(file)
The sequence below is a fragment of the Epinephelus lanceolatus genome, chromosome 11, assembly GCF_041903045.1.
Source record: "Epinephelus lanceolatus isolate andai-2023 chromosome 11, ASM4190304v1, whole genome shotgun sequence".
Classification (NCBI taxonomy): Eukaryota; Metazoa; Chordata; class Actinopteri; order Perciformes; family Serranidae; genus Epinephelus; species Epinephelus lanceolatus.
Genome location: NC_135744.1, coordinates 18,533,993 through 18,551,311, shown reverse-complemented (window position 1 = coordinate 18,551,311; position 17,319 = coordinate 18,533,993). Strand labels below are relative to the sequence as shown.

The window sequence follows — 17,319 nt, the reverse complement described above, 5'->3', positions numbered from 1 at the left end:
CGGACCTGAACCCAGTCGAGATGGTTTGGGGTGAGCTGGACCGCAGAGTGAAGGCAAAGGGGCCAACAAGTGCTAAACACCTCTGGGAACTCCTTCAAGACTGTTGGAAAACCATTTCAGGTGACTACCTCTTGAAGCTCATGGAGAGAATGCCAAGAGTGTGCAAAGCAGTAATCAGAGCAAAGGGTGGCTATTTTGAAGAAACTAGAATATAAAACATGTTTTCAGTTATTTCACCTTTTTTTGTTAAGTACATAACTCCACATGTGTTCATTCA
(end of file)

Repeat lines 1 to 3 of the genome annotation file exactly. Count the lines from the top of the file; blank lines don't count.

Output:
The sequence below is a fragment of the Epinephelus lanceolatus genome, chromosome 11, assembly GCF_041903045.1.
Source record: "Epinephelus lanceolatus isolate andai-2023 chromosome 11, ASM4190304v1, whole genome shotgun sequence".
Classification (NCBI taxonomy): Eukaryota; Metazoa; Chordata; class Actinopteri; order Perciformes; family Serranidae; genus Epinephelus; species Epinephelus lanceolatus.